A typical inner product in the normal Euclidean setting in 2D or 3D space is the dot product. Say you have two 3D vectors, A = (A[1],A[2],A[3]) and B=(B[1],B[2],B[3]). (The results below are applicable to 2D vectors by simply assuming that A[3]=0 and B[3]=0.) The dot product of these vectors can be written in two important ways, both of which will give you the same answer. Deciding on which identity you use simply depends on your preference, or possibly how you collected your data: did you measure rectilinear components, magnitudes and angles, or both?

(1) dot(A,B) = ΣΑ[i]B[i]
(2) dot(A,B) = |A||B|cos(θ)

Here we use the notation |A| to denote the norm (aka the length) of the vector A. The norm is defined as follows:

(3) norm(A) = sqrt(dot(A,A))
= sqrt(|A||A|cos(0)) = |A|

An important observation here is that the inner product (a mixed measurement of magnitudes and angle) on the space naturally induces a definition of the norm (magnitude, or "length") on that space.

Furthermore, the equality in Eq(2) tells us that if we can define a normalized inner product rather easily:

(4) normdot(A,B) = dot(A,B) / (|A||B|)
= cos(θ)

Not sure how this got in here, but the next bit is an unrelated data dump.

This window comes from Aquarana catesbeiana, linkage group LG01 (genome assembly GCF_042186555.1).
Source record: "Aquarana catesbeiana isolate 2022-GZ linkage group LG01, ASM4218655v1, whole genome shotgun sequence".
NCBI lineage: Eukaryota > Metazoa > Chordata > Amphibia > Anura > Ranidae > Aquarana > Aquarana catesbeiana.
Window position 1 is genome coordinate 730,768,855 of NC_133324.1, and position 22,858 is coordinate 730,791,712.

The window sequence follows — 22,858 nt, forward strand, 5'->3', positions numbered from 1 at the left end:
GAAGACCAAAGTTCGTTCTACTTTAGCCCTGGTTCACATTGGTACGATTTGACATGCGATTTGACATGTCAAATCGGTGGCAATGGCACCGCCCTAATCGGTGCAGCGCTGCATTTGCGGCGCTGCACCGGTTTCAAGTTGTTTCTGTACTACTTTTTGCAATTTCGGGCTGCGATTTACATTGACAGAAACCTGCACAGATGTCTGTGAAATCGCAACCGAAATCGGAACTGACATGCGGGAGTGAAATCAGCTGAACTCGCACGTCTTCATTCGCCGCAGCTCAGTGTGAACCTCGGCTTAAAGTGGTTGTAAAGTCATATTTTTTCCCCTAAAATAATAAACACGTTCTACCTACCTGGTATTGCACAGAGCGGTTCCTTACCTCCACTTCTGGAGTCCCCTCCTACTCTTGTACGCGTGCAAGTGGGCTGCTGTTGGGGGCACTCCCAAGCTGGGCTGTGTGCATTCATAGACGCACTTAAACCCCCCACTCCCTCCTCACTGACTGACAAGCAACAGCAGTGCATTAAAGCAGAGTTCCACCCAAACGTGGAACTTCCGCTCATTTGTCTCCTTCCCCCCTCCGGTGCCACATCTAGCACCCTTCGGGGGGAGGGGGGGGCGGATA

Having this normalized inner product, we can quantitatively compute the angle between any two vectors in this space:

(5) θ = arccos(normdot(A,B))
= arccos(dot(A,B)/(|A||B|))

The important take-away here is that in these simple vector spaces, the notions of vector components, vector magnitudes, and angles between vectors are all intuitive. In fact, mathematically speaking, the generalized definitions of inner product and norm was motivated by the desire to generalize these geometric notions to other mathematical spaces. Furthermore, these equations work in any finite-dimensional Euclidean space, no matter how high-dimensional the space is. Although we might not be able to picture it in our mind, given two N-dimensional vectors (A=(A[1],...,A[N]), B=(B[1],...,B[N])), we mathematically have the quantified notions of their magnitude, their components, and the angle between them.